Cinefranco 2018: Our Review of ‘Beauty and the Dogs’

Cinefranco 2018: Our Review of ‘Beauty and the Dogs’

Mariam (Mariam Al Ferjani) wears a dress sexy enough to make her feel uncomfortable. But it’s also good enough to attract to attract a stranger in a club that she has a crush on. There’s an energy, ebbing and flowing as Beauty and the Dogs depicts the two strangers meeting.

Little does Mariam know that she and that stranger, Youssef (Ghanem Zrelli), will experience the scariest nights of their lives. A night that the movie carefully tells through chapters made of long takes.

The movie cuts between Mariam and Youssef’s encounter in the club to the streets where he chases her. Thankfully, it omits the worst thing that ever happened to the both of them.

Mariam and Youssef were having a walk on the beach that may have been an innocent one. But a police officer restrains him while two more officers take sexual advantage of her.

This leads Youssef to convince Mariam to report the incident, leading her to hospitals and police stations. The film visually captures those places’ hostility towards regular citizens, people like her.

This is writer and director Kaouther Ben Hania’s first conventional narrative feature, adapting it from from a true story. And it deftly shows how men want to decide Mariam’s fate. Whether it’s the corrupt police, its few good apples or Youssef himself.

The audience has to consider the film’s cultural context, a product of Tunisia after the revolution that overthrew its president. Despite the new regimes, old ways linger both in the foreground and in the background. We also hear it with the way characters speak.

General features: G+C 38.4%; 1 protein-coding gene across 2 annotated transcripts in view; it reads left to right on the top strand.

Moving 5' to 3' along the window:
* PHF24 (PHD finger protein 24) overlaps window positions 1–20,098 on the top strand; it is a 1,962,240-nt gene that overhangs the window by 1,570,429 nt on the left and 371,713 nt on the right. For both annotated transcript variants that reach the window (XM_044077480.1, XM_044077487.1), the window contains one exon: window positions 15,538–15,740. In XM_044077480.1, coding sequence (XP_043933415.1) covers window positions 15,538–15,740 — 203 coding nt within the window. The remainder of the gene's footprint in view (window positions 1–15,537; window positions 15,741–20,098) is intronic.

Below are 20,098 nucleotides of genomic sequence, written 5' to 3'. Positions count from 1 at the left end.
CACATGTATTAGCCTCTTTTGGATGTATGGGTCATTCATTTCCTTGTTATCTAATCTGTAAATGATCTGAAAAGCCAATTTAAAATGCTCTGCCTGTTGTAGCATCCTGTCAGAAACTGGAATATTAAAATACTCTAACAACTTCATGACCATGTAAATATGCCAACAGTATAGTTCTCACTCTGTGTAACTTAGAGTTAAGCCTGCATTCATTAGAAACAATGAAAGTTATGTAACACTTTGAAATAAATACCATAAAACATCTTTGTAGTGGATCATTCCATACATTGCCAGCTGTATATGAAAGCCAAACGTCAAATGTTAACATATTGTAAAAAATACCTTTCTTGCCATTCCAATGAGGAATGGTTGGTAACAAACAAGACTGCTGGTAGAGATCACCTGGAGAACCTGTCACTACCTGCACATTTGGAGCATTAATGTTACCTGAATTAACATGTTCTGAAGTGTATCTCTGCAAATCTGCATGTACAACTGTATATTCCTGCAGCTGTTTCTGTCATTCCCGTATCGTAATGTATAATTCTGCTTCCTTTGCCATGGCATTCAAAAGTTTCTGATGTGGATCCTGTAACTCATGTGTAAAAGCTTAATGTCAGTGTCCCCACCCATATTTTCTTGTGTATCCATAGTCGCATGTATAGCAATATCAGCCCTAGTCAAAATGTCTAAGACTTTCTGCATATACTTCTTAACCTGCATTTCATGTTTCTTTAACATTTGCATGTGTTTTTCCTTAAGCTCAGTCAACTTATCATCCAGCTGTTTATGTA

The film, with its cynicism, has many assets. One of them is Ben Hania’s great use of iconography that’s familiar to international and local audiences. She turns Mariam from a victimized Virgin Mary into a superhero.


  • Release Date: 10/6/2018
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While Paolo Kagaoan is not taking long walks in shrubbed areas, he occasionally watches movies and write about them. His credentials are as follows: he has a double major in English and Art History. This means that, for example, he will gush at the art direction in the Amityville house and will want to live there, which is a terrible idea because that house has ghosts. Follow him @paolokagaoan on Instagram but not while you're working.
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